For the past few months, budget cuts have been weighing on the minds of many within Nevada’s system of higher education. NSC is no different. President Fred Maryanski recently met with members of the campus community and updated them on the college’s budget reduction plans.
One theme became quickly evident in Maryanski’s remarks: NSC is here for the long term. There may have been speculation as to how NSC would survive these cuts, but I am happy to report that NSC will be moving forward boldly during these budget periods, said President Maryanski.
In order to meet the 6.9% reduction for the fiscal year 2010-2011, funded vacant job positions will now be cancelled. By cancelling searches for vacant positions, currently filled positions will not be impacted. While budget reductions have been made across the board on campus, NSC’s scholarship fund has remained untouched. In fact, scholarship funding rose 21.18%, as the increase in student fees over FY 08-09 went directly into the scholarship fund.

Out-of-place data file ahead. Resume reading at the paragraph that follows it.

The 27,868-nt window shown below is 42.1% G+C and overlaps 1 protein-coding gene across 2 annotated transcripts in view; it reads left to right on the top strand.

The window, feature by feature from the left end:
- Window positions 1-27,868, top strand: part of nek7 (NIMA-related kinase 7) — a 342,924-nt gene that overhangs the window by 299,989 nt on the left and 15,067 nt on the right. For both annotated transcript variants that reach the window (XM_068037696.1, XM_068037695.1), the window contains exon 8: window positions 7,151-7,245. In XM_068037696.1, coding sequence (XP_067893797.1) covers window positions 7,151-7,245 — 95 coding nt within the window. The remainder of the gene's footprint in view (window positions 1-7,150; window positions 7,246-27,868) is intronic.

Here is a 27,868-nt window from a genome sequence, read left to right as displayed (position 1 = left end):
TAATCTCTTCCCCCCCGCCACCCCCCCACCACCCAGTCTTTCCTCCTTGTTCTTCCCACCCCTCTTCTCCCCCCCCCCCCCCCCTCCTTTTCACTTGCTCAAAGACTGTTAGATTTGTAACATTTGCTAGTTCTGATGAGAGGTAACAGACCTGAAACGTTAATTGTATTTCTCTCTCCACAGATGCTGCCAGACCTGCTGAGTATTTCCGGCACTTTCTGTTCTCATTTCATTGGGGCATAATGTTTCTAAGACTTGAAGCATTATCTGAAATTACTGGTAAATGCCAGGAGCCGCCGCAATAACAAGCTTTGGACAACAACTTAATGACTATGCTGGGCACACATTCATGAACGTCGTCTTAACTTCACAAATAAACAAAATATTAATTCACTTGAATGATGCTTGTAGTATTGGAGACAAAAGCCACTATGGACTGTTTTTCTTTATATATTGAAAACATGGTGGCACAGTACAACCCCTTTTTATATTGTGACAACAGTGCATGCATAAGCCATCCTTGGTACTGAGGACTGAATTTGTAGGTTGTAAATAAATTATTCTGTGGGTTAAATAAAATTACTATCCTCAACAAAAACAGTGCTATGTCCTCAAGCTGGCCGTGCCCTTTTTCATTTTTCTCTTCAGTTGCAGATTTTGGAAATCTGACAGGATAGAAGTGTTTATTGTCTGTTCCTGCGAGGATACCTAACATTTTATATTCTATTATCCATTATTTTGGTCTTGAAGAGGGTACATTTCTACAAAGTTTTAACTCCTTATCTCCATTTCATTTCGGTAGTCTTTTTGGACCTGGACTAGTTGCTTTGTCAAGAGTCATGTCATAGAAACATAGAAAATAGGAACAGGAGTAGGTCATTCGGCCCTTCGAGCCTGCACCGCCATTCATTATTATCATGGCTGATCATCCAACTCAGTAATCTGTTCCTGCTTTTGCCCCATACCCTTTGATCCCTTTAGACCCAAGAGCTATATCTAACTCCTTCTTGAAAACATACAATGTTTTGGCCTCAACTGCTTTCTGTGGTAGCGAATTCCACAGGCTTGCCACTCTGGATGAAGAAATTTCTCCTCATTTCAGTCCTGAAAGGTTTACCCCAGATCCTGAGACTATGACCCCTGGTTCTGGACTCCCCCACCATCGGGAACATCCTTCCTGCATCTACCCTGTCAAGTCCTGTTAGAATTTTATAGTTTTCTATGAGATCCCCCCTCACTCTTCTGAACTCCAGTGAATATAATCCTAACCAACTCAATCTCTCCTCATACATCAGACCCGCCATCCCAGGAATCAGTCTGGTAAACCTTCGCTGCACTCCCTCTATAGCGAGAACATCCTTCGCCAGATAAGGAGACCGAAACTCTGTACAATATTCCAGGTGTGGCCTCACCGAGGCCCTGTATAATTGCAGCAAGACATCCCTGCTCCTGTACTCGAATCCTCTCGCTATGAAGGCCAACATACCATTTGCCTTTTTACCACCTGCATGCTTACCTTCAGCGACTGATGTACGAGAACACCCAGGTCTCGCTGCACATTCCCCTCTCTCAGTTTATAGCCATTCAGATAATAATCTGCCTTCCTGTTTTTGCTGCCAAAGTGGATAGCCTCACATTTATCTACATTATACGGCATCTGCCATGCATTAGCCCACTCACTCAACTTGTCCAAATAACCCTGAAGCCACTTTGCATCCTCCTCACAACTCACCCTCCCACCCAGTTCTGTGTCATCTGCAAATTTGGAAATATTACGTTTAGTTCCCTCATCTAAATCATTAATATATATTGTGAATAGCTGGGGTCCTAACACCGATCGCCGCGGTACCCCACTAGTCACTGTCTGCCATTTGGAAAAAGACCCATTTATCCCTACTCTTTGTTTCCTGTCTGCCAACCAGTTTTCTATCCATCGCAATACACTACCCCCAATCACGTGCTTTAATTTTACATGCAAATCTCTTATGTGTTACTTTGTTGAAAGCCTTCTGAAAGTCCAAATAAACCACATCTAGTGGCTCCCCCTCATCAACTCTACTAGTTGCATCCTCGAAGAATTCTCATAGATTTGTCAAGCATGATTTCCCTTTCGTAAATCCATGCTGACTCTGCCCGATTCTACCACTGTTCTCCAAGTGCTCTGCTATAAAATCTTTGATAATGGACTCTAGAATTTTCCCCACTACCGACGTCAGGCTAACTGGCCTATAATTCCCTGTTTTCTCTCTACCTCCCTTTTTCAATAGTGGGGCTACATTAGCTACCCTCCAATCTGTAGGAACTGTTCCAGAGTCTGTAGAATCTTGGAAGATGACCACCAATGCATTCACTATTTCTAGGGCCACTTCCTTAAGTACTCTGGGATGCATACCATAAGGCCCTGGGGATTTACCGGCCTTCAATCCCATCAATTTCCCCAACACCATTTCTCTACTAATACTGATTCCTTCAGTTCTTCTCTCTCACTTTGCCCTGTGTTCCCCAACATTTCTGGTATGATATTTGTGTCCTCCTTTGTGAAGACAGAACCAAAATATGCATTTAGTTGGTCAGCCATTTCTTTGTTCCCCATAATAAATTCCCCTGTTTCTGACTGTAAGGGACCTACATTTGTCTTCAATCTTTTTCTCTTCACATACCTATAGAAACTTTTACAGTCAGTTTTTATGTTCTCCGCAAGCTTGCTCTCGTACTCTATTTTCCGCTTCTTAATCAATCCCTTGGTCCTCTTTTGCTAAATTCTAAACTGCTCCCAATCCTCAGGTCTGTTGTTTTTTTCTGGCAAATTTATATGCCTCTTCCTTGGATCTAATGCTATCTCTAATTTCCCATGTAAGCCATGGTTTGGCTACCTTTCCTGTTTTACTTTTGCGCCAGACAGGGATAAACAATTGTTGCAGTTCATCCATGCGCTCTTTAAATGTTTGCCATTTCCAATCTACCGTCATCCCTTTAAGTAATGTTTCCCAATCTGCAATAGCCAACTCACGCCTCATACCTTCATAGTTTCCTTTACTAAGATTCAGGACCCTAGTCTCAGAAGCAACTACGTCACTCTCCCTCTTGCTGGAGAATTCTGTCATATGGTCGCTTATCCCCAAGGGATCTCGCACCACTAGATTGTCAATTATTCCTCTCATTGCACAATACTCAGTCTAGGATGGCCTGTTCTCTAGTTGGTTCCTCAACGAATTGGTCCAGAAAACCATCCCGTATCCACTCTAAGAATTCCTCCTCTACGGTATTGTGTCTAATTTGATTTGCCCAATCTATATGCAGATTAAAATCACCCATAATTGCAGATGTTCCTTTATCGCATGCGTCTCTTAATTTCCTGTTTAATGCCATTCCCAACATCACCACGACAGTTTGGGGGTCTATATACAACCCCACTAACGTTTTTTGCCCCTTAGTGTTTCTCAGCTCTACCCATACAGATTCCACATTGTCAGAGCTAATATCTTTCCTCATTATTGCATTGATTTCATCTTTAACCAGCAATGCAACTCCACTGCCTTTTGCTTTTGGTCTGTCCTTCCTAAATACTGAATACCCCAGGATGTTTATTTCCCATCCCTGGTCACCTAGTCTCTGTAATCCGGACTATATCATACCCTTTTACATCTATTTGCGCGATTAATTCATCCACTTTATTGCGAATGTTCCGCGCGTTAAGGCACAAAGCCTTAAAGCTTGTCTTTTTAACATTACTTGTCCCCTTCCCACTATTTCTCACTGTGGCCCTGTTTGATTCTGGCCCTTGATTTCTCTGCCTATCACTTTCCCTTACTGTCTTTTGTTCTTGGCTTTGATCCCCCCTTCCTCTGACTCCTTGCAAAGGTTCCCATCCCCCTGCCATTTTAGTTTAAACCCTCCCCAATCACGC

NSC has been using an Executive Budget Committee over the past two years to balance the institution’s budget. This 19-member committee is comprised of students, faculty and staff. The committee took into consideration many factors during the development of the latest reduction plans. The factors included previous budget reductions and current conditions, including vacant positions, anticipated cost increases, which include the potential of future budget reductions.
Speaking to the commitment of the institution’s faculty and staff, President Maryanski remarked, I am proud you live our mission and provide our students with the opportunity for success.
Despite various higher education budget cuts over the past few years, perhaps the greatest testament of NSC’s strength as a competitive institution of higher learning was demonstrated in the enrollment numbers presented during the meeting. NSC has experienced an astounding 26% growth rate over last spring, bringing the institution’s headcount to 2,634, a huge leap from NSC’s enrollment of 177 students in 2002.
Looking to the future, President Maryanski shared with faculty and staff gathered that the college will be presenting its Master Plan at the June Board of Regents meeting.